Another example. It is a very nice so R&R decide to wander.

This open air farmer's market pavilion is not badly done but only one craft vendor on this day. That's the Hell Bay micro-brewery and watering hole to the right.

Their building is unassuming but the brew a good dark ale. The main entrance, and they were open, was on a short cross street connecting with Main Street.

Clearly, Main Street was central to the development of this town and there is a lot of Georgian and Neo-Classical architecture, most with later addi
tions. The bay windows and that gable are quite new.

Directly across Main Street. Interestingly more recent buildings are more often abandoned, and there are no stores of this ilk in Mahone Bay, Lunenburg, Chester or Bridgewater, unless you count the Chinese imports handled by dollar stores.

Orientation photo from the pharmacy yard. The only place that was seen to be busy at that point.

On hangers rather than bins, a step up from Bridgewater's Frenchys, but not up to the quality found in the Daisy Hospital Auxiliary Store in Lunenburg County.

The art and craft store was similar in size. 

Churches here are larger than the iconic Mahone Bay buildings and architecturally very interesting, but this is a walkabout not a lecture. The closest is Zion United.

Here is a Main Street restaurant R&R may try in the future.  Menu looks good.

R&R take on Union Street, the cross street next to the closest church. As we have seen there are two big churches on Main Street, with "The Old Burying Ground" located somewhere over there and stretching back to Church Street, which is the first parallel street above Main.

And up there, a parochial cometary which seems almost as old.

Lots of older monuments and building on this street and a lot of silence unlike Mahone Bay.

"Atwood Snow." A lovely antiquated name.

South of Church Street, suburbs from the 1950s.

At the back of the block.

Looking back to the north, one sees that tall steeple on Main Street.

Retracing steps.

"Kate Lulu."

A Celtic Cross, the only one seen here.

This Catholic Church is in the next block east, the entrance facing a cross street.

Easy to date?

And to look at. seeing as there was someone in the interior R&R did not invade this graveyard.

Diagonally across Church Street from the Catholics in the next block north, the Anglican Church complex. Church Hall in foreground. Cemetery all around on three sides of property.

Very New England.

Side entry.

Grave stones admist trees.

Another viewpoint.

This massive eclectic locally sponsored museum was not opened on schedule last June, and most signage has been striped away. It used to be housed in an old school building across the street from the church. No activity in May 2017. This corner of the property is at Jubilee Street and Church.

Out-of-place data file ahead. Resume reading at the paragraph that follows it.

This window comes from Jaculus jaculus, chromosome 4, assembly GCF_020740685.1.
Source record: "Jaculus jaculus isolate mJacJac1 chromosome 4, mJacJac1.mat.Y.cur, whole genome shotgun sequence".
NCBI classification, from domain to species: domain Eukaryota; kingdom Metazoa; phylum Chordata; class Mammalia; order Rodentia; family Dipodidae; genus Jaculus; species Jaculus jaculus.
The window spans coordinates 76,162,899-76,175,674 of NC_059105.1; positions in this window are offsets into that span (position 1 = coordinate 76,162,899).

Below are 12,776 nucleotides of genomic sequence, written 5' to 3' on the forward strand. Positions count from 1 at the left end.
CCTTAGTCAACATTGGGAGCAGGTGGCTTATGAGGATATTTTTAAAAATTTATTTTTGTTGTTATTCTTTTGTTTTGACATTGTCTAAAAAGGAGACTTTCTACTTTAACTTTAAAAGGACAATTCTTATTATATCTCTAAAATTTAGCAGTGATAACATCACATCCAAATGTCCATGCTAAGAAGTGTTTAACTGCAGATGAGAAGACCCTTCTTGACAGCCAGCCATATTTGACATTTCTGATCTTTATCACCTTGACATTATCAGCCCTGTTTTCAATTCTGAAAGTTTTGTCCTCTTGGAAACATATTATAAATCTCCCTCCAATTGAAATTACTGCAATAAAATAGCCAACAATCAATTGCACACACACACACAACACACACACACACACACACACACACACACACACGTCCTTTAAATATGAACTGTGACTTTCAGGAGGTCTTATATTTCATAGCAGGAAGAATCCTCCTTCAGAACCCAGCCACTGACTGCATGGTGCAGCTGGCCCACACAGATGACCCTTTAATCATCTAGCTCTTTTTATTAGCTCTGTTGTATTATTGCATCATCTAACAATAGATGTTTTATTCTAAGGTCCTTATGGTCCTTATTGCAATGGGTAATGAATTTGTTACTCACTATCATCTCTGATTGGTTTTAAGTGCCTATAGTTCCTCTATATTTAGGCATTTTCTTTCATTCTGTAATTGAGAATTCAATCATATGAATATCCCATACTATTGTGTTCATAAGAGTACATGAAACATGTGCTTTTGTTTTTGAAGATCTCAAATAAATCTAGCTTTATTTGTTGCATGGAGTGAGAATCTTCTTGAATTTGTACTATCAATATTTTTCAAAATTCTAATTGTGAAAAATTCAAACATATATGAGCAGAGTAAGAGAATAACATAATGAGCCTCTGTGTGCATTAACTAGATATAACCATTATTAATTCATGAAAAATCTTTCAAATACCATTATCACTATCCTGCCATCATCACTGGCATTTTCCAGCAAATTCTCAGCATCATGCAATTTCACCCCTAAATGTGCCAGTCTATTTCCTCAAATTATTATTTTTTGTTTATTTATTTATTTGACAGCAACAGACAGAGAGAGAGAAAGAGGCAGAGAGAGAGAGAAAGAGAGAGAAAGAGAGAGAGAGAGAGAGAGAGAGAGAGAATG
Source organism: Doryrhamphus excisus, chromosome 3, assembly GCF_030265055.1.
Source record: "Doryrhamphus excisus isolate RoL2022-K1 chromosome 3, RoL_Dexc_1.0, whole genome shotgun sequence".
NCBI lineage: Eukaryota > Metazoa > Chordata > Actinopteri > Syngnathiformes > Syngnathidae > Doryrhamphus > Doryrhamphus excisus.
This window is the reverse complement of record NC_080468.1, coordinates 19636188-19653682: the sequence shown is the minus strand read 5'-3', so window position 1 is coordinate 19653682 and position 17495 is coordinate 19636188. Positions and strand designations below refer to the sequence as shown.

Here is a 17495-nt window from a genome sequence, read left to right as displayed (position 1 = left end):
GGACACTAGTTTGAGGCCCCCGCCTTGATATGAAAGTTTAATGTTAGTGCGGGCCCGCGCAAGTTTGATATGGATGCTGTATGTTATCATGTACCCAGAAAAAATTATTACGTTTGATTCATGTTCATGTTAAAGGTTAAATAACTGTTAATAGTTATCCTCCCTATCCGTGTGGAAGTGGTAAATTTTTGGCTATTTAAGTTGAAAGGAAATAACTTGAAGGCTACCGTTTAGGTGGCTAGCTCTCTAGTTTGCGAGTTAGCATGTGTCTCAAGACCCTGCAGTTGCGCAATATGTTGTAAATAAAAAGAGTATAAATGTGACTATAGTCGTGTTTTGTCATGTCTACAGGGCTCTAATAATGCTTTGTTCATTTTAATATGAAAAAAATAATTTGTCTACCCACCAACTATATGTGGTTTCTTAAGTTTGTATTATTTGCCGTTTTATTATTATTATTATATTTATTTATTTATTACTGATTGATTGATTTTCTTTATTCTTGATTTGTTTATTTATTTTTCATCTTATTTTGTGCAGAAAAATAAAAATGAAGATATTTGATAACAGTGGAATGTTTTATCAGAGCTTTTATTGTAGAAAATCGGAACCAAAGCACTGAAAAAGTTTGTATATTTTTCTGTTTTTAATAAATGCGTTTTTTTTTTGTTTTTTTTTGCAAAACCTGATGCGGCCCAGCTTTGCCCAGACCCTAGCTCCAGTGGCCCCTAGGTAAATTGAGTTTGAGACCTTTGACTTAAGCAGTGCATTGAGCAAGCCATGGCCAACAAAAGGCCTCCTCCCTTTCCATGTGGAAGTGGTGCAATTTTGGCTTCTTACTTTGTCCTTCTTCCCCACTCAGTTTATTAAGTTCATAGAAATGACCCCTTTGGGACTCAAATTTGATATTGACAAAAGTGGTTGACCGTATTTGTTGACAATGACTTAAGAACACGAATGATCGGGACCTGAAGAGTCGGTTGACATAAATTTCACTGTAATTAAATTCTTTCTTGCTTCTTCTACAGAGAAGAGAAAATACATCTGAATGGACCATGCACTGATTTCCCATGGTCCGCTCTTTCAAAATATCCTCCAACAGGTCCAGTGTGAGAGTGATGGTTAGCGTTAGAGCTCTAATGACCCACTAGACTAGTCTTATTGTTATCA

Walking down Jubilee, R&R spotted one of the concrete garden sculptures created by Ivan Higgens of Brooklyn.

This street intersects Main very near the current location of the bridge.  The historic Town Hall still contains the antique Astor Theatre which shows motion pictures and presents musicals and theatricals. The antique photographic relics collected by Sherman Hines were housed here for many years, but moved in recent years to the Rossignol building which he owned.

There may be stranger branches bot this one is unique in our experience.

It started life in a Neo-Classical building. Turning by 180 degrees at this corner on Main Street/Jubilee, one can see the entry to Bristol Street and the current Art Deco bridge.

Then why not? Anybody with an IQ higher than WeeD can figure that out.  Think egress and exit and winter.

There is quite a bit of vacant commercial space on Main Street, which gets used by tax accountants and politicians now and then.  The provincial Liberals current form the Nova Scotian government and Vernon Oickle is a resident of Liverpool, a free-lance journalist having been cut loose as the editor of newspaper in Lunenburg and Bridgewater, which were the foundering and whose single Bridgewater based successor has since been sold to the Cadogen conglomerate which originated in New Brunswick.

Next door, an art and craft gallery which deserves full marks for survival in a recalcitrant market. This spring that right hand plate-glass window was vandalized and other merchants gave the owner the financial and moral support required to overcome stress.

Rod says he will let the free market judge those paintings in the window.

Some of the crafts are decidedly amusing i not entirely original, but as Picasso says?

Here was a surprise, cruising east on Main Street.  Main Street in Mahone Bay needs a similar remedy, but has yet to acknowledge the problem, which is decades old. That's the once elegant Mersey Hotel at right.